“Heaven and earth shall pass away, but my words shall not pass away.” (Matthew 24:35)
“Hold fast to the traditions which you were taught” (2 Thessalonians 2:15)
“But even if we or an angel from heaven should preach a gospel other than the one we preached to you, let them be under God’s curse!” (Galatians 1:8)
Much is being said about certain changes introduced to the Catechism of the Catholic Church, liturgy, certain ordinary customs, and even the words of the Lord’s Prayer. Most of us are familiar with how the myriad of Protestant denominations, cults, sects, and individuals outside the Catholic communion “evolve” their doctrine. Nothing is out of bounds, nothing is untouchable, nothing is sacred, anything can change to “adapt to the times” in a frantic search to create a designer Christian doctrine that will not hurt the sensibilities of the fickle and the perpetually offended. In that particular world everyone behaves as if George Washington should run after Benedict Arnold shouting: “Wait, Benny I pray! I will change my ways, I will modify my strategy, please don’t leave!”
The Bishop of Rome and all the other Bishops are the custodians of doctrine, not the owners. We Catholics are not blind people being led by the blind. We are following a doctrine received from God the Father through Christ, whom we confess to be God The Son Incarnate. That doctrine is not a series of general principles but a tool designed for the salvation of mankind. Said doctrine was given in a very compact form, prepared to unfold and develop under the guidance of God the Holy Spirit. In itself, the integrity and perfection of the Catholic doctrine is proof of its divine origin.
That divine doctrine conforms a defined body of principles and commandments that applies to all men, at all times in history, everywhere in the world. That is the essence of the word “catholic” — not merely universal in a geographical way — but also eternal in time, unchangeable in everything that pertains to the mission of saving souls. It radiates from Calvary both in time and space, as constant as any of the other divine laws that govern the universe.
When St. Peter started being too chummy with the Judaizers, his fellow bishops, most notably St. Paul, quickly put him in his place. That ended being recorded in Scripture as certainly not one of Peter’s brightest moments. Here St. Paul describes how it happened.
“For by God’s power I was made an apostle to the Gentiles, just as Peter was made an apostle to the Jews. James, Peter, and John, who seemed to be the leaders, recognized that God had given me this special task; so they shook hands with Barnabas and me, as a sign that we were all partners. We agreed that Barnabas and I would work among the Gentiles and they among the Jews. All they asked was that we should remember the needy in their group, which is the very thing I have been eager to do. But when Peter came to Antioch, I opposed him in public, because he was clearly wrong. Before some men who had been sent by James arrived there, Peter had been eating with the Gentile believers. But after these men arrived, he drew back and would not eat with the Gentiles, because he was afraid of those who were in favor of circumcising them. The other Jewish believers also started acting like cowards along with Peter; and even Barnabas was swept along by their cowardly action. When I saw that they were not walking a straight path in line with the truth of the gospel, I said to Peter in front of them all, ‘You are a Jew, yet you have been living like a Gentile, not like a Jew. How, then, can you try to force Gentiles to live like Jews?’” (Galatians 2:11-14 NIV)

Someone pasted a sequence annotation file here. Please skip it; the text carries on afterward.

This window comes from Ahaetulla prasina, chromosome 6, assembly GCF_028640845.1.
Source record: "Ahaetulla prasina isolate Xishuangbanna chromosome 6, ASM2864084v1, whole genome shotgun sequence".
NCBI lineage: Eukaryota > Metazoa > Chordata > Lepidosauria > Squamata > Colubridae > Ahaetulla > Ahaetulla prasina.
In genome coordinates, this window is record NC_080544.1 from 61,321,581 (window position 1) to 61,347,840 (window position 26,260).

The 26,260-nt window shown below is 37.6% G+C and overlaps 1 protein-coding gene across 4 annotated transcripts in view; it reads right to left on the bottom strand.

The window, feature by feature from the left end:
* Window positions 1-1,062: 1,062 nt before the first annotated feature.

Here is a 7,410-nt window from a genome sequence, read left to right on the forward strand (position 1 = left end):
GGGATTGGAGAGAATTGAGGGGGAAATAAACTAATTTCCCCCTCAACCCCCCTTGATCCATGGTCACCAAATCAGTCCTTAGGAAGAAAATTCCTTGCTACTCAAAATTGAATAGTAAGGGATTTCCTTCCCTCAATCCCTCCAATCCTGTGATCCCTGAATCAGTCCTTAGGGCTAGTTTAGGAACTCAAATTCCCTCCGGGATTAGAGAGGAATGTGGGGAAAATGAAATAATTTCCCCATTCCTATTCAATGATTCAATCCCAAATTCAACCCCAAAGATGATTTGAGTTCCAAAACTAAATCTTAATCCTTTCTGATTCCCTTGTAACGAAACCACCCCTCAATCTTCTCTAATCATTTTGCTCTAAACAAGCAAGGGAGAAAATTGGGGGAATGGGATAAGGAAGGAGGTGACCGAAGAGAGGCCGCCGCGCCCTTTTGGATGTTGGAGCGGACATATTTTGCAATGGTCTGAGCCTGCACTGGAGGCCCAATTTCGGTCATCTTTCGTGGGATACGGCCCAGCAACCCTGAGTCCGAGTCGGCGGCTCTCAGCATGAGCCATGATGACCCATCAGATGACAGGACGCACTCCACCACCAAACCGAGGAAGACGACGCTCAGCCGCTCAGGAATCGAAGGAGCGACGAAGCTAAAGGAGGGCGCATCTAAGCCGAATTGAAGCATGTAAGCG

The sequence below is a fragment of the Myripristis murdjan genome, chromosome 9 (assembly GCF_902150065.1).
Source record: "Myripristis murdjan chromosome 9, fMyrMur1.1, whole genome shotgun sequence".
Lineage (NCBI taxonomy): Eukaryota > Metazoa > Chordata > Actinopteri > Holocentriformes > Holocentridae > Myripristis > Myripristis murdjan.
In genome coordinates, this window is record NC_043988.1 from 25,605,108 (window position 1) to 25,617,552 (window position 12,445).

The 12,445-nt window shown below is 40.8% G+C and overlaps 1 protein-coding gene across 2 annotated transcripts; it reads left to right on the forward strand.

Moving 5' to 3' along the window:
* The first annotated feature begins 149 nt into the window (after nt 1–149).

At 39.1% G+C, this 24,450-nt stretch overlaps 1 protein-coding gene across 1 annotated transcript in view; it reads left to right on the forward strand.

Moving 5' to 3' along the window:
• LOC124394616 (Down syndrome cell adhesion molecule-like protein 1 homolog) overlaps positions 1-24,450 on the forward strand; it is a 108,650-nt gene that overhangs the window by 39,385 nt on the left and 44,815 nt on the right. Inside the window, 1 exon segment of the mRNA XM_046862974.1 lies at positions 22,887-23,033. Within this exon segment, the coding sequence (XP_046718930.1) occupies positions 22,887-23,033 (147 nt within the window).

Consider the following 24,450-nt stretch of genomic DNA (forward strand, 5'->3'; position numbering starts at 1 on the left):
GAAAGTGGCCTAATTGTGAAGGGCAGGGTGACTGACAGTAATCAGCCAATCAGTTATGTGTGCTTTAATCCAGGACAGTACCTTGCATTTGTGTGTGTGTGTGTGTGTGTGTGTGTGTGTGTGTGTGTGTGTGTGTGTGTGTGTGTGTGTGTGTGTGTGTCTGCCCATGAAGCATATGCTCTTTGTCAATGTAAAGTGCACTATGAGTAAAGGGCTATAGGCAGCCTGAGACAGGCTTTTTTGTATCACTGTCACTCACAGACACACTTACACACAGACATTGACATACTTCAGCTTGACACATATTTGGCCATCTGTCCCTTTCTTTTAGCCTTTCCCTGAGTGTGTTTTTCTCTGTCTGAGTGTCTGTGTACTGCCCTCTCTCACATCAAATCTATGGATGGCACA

In the Protestant world, personal opinion rules sovereign. Luther, Calvin, and others may have had their own opinions about predestination, salvation, sin, baptism, marriage, consubstantiation, and much more but they died and other men that had their own opinions inherited their “churches”. Generation followed generation and now, five centuries after the schism, Lutherans and Calvinists not only preach a doctrine radically different from the one they received from their rebellious forefathers, they have divided into thousands of confessions and creeds. In some of those groups one can hardly find a connection to the original Christian doctrine.
“Dear friends, although I was very eager to write to you about the salvation we share, I felt compelled to write and urge you to contend for the faith that was once for all entrusted to God’s holy people.” (St. Jude 1:3 NIV)
We live in a time of confusion and I pray Our Lord will take pity on us and not allow it to last long. I think Catholics that are well formed in the faith are aware that the present situation is a sign of God’s impending intervention. Only Our Lord can fix this unnatural mess by supernatural means.
Our part is to pray for Him to say one more time: “Let there be light.”